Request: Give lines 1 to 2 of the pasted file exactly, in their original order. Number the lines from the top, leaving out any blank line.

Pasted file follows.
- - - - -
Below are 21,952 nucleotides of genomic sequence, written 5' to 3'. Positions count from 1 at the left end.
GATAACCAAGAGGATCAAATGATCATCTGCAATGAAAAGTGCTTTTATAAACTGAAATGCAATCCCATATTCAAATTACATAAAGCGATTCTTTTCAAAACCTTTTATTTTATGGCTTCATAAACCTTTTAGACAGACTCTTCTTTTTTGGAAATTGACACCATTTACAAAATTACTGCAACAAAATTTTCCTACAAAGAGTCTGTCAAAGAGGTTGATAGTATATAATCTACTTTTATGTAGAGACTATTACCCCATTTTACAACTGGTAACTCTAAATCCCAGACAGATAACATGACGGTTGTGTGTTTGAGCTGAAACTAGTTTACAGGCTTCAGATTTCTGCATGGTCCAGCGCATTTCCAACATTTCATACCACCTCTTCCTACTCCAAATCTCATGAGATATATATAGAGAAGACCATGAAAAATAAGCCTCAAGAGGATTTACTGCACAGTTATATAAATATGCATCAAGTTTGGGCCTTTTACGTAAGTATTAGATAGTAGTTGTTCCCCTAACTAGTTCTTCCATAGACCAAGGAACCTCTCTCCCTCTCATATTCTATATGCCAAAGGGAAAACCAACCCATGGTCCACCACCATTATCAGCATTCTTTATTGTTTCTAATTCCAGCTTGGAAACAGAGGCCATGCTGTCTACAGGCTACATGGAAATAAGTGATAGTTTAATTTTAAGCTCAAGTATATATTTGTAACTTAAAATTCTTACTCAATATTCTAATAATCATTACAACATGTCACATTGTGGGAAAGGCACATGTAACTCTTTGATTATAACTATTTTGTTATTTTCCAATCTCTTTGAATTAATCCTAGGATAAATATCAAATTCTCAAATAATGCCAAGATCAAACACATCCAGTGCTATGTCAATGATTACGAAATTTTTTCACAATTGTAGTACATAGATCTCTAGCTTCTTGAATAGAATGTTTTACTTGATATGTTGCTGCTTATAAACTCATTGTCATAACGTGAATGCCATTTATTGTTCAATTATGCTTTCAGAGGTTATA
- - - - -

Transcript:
Below are 21,952 nucleotides of genomic sequence, written 5' to 3'. Positions count from 1 at the left end.
GATAACCAAGAGGATCAAATGATCATCTGCAATGAAAAGTGCTTTTATAAACTGAAATGCAATCCCATATTCAAATTACATAAAGCGATTCTTTTCAAAACCTTTTATTTTATGGCTTCATAAACCTTTTAGACAGACTCTTCTTTTTTGGAAATTGACACCATTTACAAAATTACTGCAACAAAATTTTCCTACAAAGAGTCTGTCAAAGAGGTTGATAGTATATAATCTACTTTTATGTAGAGACTATTACCCCATTTTACAACTGGTAACTCTAAATCCCAGACAGATAACATGACGGTTGTGTGTTTGAGCTGAAACTAGTTTACAGGCTTCAGATTTCTGCATGGTCCAGCGCATTTCCAACATTTCATACCACCTCTTCCTACTCCAAATCTCATGAGATATATATAGAGAAGACCATGAAAAATAAGCCTCAAGAGGATTTACTGCACAGTTATATAAATATGCATCAAGTTTGGGCCTTTTACGTAAGTATTAGATAGTAGTTGTTCCCCTAACTAGTTCTTCCATAGACCAAGGAACCTCTCTCCCTCTCATATTCTATATGCCAAAGGGAAAACCAACCCATGGTCCACCACCATTATCAGCATTCTTTATTGTTTCTAATTCCAGCTTGGAAACAGAGGCCATGCTGTCTACAGGCTACATGGAAATAAGTGATAGTTTAATTTTAAGCTCAAGTATATATTTGTAACTTAAAATTCTTACTCAATATTCTAATAATCATTACAACATGTCACATTGTGGGAAAGGCACATGTAACTCTTTGATTATAACTATTTTGTTATTTTCCAATCTCTTTGAATTAATCCTAGGATAAATATCAAATTCTCAAATAATGCCAAGATCAAACACATCCAGTGCTATGTCAATGATTACGAAATTTTTTCACAATTGTAGTACATAGATCTCTAGCTTCTTGAATAGAATGTTTTACTTGATATGTTGCTGCTTATAAACTCATTGTCATAACGTGAATGCCATTTATTGTTCAATTATGCTTTCAGAGGTTATA